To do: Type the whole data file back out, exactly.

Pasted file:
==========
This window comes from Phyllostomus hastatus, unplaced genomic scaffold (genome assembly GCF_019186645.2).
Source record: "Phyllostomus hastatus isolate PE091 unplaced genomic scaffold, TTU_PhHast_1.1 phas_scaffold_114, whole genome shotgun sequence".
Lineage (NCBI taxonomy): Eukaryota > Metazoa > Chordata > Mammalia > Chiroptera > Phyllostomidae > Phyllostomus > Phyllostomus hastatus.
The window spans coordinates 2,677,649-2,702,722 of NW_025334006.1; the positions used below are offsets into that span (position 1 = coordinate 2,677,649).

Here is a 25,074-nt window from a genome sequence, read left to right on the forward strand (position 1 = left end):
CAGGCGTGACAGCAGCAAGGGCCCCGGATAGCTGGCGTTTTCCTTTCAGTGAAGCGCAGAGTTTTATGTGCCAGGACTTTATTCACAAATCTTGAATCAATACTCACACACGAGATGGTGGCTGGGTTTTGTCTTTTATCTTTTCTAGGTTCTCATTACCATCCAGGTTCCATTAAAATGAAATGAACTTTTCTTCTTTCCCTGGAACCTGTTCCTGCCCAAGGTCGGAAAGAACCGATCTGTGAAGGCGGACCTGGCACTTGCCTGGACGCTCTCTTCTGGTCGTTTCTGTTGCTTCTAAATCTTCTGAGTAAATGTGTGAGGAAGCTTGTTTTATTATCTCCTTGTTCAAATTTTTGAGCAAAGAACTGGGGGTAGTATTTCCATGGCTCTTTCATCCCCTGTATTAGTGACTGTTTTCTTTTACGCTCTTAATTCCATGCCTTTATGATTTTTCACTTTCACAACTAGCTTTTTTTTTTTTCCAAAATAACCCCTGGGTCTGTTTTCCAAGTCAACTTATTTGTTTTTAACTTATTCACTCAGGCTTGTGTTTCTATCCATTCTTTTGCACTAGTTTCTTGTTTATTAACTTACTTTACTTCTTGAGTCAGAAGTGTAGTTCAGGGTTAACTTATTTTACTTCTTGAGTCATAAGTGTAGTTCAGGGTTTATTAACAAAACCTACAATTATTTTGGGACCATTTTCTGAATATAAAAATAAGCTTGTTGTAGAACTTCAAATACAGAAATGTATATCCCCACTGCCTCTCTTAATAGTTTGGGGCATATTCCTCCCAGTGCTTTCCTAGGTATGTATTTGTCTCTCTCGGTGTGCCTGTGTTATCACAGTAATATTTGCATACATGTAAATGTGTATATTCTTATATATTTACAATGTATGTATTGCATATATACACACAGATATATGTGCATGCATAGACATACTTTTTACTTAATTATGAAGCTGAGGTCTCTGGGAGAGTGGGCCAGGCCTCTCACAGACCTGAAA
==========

This window comes from Phyllostomus hastatus, unplaced genomic scaffold (genome assembly GCF_019186645.2).
Source record: "Phyllostomus hastatus isolate PE091 unplaced genomic scaffold, TTU_PhHast_1.1 phas_scaffold_114, whole genome shotgun sequence".
Lineage (NCBI taxonomy): Eukaryota > Metazoa > Chordata > Mammalia > Chiroptera > Phyllostomidae > Phyllostomus > Phyllostomus hastatus.
The window spans coordinates 2,677,649-2,702,722 of NW_025334006.1; the positions used below are offsets into that span (position 1 = coordinate 2,677,649).

Here is a 25,074-nt window from a genome sequence, read left to right on the forward strand (position 1 = left end):
CAGGCGTGACAGCAGCAAGGGCCCCGGATAGCTGGCGTTTTCCTTTCAGTGAAGCGCAGAGTTTTATGTGCCAGGACTTTATTCACAAATCTTGAATCAATACTCACACACGAGATGGTGGCTGGGTTTTGTCTTTTATCTTTTCTAGGTTCTCATTACCATCCAGGTTCCATTAAAATGAAATGAACTTTTCTTCTTTCCCTGGAACCTGTTCCTGCCCAAGGTCGGAAAGAACCGATCTGTGAAGGCGGACCTGGCACTTGCCTGGACGCTCTCTTCTGGTCGTTTCTGTTGCTTCTAAATCTTCTGAGTAAATGTGTGAGGAAGCTTGTTTTATTATCTCCTTGTTCAAATTTTTGAGCAAAGAACTGGGGGTAGTATTTCCATGGCTCTTTCATCCCCTGTATTAGTGACTGTTTTCTTTTACGCTCTTAATTCCATGCCTTTATGATTTTTCACTTTCACAACTAGCTTTTTTTTTTTTCCAAAATAACCCCTGGGTCTGTTTTCCAAGTCAACTTATTTGTTTTTAACTTATTCACTCAGGCTTGTGTTTCTATCCATTCTTTTGCACTAGTTTCTTGTTTATTAACTTACTTTACTTCTTGAGTCAGAAGTGTAGTTCAGGGTTAACTTATTTTACTTCTTGAGTCATAAGTGTAGTTCAGGGTTTATTAACAAAACCTACAATTATTTTGGGACCATTTTCTGAATATAAAAATAAGCTTGTTGTAGAACTTCAAATACAGAAATGTATATCCCCACTGCCTCTCTTAATAGTTTGGGGCATATTCCTCCCAGTGCTTTCCTAGGTATGTATTTGTCTCTCTCGGTGTGCCTGTGTTATCACAGTAATATTTGCATACATGTAAATGTGTATATTCTTATATATTTACAATGTATGTATTGCATATATACACACAGATATATGTGCATGCATAGACATACTTTTTACTTAATTATGAAGCTGAGGTCTCTGGGAGAGTGGGCCAGGCCTCTCACAGACCTGAAA